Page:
of breast cancer, convinced their annual mammogram will save their life
through early detection. It is nearly impossible for them to negate decades
of slick marketing, annual reminders from radiology imaging centers and the
exploitation of October’s Breast Cancer Awareness month blitz. All of these
efforts beautifully packaged, tied up with a pretty pink ribbon.

    I take my oath to do no harm very seriously. After many years of research,
clinical practice; and due to my wife’s personal experience with mammography,
I cannot in good conscience recommend mammograms. I inform mypatients
that mammograms are considered the current “gold standard”, but Ialso make
certain they know the facts about the screening and that there are other screen
tools available.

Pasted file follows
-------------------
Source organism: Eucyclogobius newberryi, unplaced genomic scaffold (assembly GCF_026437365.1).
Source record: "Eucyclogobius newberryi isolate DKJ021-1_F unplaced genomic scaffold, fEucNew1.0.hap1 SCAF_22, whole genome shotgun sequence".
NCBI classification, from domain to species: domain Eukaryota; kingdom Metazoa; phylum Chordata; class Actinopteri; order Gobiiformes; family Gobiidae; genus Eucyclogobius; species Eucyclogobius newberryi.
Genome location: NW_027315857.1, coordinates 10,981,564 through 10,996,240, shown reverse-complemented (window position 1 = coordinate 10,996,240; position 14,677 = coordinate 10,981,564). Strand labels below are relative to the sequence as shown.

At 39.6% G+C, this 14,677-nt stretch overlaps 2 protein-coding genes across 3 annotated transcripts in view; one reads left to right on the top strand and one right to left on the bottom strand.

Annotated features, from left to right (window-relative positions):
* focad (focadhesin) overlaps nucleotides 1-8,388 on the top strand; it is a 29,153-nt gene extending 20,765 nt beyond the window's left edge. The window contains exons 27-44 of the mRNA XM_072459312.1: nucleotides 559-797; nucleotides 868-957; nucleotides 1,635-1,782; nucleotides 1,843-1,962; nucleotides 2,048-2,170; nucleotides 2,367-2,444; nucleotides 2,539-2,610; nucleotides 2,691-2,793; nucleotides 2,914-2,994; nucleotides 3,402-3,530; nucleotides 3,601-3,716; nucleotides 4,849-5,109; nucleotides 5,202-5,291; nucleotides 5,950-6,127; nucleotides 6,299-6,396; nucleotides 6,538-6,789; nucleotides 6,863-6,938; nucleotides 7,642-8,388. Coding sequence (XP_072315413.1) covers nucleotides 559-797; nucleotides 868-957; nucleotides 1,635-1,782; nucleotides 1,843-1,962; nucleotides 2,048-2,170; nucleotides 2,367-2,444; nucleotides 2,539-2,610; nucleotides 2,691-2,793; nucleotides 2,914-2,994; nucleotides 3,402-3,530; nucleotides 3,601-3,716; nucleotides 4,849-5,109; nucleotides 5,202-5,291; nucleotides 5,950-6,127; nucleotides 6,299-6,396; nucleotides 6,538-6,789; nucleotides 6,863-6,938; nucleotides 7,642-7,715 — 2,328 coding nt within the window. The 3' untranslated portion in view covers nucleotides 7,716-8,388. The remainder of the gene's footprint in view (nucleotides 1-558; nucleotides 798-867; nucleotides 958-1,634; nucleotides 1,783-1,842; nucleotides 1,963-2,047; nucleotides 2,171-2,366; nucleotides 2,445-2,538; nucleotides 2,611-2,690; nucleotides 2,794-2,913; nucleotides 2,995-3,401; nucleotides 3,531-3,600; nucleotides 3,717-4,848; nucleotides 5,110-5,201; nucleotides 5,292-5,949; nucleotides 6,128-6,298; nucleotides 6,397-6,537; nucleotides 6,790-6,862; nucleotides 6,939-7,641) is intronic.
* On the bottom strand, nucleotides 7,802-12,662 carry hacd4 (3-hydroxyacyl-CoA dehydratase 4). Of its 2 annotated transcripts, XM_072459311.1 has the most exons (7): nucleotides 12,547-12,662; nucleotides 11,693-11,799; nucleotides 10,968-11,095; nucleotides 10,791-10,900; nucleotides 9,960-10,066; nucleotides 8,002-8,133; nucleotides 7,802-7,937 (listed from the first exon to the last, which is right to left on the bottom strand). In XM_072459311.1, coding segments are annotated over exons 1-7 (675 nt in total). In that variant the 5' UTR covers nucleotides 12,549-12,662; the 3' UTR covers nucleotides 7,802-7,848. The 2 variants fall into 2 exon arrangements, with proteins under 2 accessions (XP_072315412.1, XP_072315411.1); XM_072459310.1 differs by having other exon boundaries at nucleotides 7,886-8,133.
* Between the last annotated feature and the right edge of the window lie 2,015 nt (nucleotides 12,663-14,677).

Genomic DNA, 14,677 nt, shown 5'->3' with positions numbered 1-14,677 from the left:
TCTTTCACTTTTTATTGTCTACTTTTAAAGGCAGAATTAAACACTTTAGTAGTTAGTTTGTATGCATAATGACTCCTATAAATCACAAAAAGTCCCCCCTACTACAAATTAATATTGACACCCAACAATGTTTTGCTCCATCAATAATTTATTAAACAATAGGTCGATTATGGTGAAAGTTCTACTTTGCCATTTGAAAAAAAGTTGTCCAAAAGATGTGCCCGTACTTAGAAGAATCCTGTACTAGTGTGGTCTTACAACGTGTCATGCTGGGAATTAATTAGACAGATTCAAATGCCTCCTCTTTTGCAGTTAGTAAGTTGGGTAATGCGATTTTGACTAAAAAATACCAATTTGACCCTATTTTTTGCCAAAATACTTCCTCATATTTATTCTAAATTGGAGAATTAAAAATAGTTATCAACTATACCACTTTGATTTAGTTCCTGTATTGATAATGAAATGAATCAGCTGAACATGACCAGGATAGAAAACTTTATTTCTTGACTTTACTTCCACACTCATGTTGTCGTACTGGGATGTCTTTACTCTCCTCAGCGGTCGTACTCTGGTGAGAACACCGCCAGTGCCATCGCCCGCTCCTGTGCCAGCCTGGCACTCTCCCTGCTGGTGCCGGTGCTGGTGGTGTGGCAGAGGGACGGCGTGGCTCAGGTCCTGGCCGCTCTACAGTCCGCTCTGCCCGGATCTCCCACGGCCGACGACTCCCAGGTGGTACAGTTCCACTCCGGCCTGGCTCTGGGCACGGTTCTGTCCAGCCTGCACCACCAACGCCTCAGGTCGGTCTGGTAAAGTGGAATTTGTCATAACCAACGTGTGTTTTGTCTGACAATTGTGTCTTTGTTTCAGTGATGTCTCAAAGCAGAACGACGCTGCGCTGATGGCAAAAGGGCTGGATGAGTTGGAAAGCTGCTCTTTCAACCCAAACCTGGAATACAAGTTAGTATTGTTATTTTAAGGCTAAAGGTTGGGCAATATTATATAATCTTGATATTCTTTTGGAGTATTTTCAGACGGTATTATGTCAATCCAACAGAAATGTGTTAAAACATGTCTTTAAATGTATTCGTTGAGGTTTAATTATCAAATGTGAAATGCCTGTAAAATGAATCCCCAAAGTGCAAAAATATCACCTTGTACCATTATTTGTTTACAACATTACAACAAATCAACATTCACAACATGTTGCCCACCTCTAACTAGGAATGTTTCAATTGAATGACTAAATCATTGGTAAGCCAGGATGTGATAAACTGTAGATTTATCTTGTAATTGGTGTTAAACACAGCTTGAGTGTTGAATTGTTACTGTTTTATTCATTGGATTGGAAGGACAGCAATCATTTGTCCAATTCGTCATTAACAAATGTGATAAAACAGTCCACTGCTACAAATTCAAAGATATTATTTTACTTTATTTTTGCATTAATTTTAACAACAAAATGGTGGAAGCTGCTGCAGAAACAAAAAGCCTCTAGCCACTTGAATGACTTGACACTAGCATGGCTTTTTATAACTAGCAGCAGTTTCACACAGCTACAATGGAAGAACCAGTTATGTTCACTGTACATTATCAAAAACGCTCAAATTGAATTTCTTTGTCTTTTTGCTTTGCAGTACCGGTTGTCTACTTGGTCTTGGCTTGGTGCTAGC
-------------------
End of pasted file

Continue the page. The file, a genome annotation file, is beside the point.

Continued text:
Facts and Persisting Concerns: Mammograms

    More women are refusing mammograms. This is reflected in the dramatic
decline of 4.3 percent in 2010. Previously, mammography use had increased
annually by 1 percent between 2005 and 2009. Mammograms:

        Are incorrect 80 percent of the time (providing a false negative or
       false positive).

        Require repeated ionized radiation that can cause cancer

        Use compression, which can damage breast tissue or potentially spread

        Are not effective for up to 50 percent of women (women with dense
       breasts or implants)

        Can lead to over-diagnosis and over-treatment of non-invasive cancers

        Can lead to the disturbing practice of “preventative” double mastectomies


God Bless Everyone & God Bless The United States of America.

Larry Nelson
42 S. Sherwood Dr.
Belton, Tx. 76513

No comments:

Post a Comment